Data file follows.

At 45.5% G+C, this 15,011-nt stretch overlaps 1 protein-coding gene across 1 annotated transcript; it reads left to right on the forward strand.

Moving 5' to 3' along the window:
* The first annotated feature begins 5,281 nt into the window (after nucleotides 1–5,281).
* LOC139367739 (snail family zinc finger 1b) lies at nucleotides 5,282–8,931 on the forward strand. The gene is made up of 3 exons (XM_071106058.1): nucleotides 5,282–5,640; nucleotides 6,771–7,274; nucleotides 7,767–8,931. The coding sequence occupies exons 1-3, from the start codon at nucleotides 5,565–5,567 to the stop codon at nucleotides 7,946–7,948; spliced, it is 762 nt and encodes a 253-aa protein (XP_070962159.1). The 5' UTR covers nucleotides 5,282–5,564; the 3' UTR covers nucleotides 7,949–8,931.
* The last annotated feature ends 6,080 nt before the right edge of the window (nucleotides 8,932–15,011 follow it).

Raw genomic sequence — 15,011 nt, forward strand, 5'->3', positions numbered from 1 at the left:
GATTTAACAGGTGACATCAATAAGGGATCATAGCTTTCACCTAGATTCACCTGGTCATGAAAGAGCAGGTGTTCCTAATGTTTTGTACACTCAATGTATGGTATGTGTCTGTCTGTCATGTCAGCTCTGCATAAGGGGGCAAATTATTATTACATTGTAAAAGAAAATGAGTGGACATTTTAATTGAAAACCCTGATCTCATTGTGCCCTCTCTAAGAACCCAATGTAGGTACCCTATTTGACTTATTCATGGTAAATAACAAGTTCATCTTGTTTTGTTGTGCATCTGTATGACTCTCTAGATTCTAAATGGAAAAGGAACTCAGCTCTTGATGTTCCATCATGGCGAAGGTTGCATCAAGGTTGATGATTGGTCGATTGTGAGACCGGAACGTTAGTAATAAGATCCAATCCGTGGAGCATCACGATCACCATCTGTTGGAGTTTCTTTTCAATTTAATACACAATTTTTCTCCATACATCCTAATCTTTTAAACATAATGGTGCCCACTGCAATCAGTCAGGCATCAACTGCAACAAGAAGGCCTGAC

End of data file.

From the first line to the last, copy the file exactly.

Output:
At 45.5% G+C, this 15,011-nt stretch overlaps 1 protein-coding gene across 1 annotated transcript; it reads left to right on the forward strand.

Moving 5' to 3' along the window:
* The first annotated feature begins 5,281 nt into the window (after nucleotides 1–5,281).
* LOC139367739 (snail family zinc finger 1b) lies at nucleotides 5,282–8,931 on the forward strand. The gene is made up of 3 exons (XM_071106058.1): nucleotides 5,282–5,640; nucleotides 6,771–7,274; nucleotides 7,767–8,931. The coding sequence occupies exons 1-3, from the start codon at nucleotides 5,565–5,567 to the stop codon at nucleotides 7,946–7,948; spliced, it is 762 nt and encodes a 253-aa protein (XP_070962159.1). The 5' UTR covers nucleotides 5,282–5,564; the 3' UTR covers nucleotides 7,949–8,931.
* The last annotated feature ends 6,080 nt before the right edge of the window (nucleotides 8,932–15,011 follow it).

Raw genomic sequence — 15,011 nt, forward strand, 5'->3', positions numbered from 1 at the left:
GATTTAACAGGTGACATCAATAAGGGATCATAGCTTTCACCTAGATTCACCTGGTCATGAAAGAGCAGGTGTTCCTAATGTTTTGTACACTCAATGTATGGTATGTGTCTGTCTGTCATGTCAGCTCTGCATAAGGGGGCAAATTATTATTACATTGTAAAAGAAAATGAGTGGACATTTTAATTGAAAACCCTGATCTCATTGTGCCCTCTCTAAGAACCCAATGTAGGTACCCTATTTGACTTATTCATGGTAAATAACAAGTTCATCTTGTTTTGTTGTGCATCTGTATGACTCTCTAGATTCTAAATGGAAAAGGAACTCAGCTCTTGATGTTCCATCATGGCGAAGGTTGCATCAAGGTTGATGATTGGTCGATTGTGAGACCGGAACGTTAGTAATAAGATCCAATCCGTGGAGCATCACGATCACCATCTGTTGGAGTTTCTTTTCAATTTAATACACAATTTTTCTCCATACATCCTAATCTTTTAAACATAATGGTGCCCACTGCAATCAGTCAGGCATCAACTGCAACAAGAAGGCCTGAC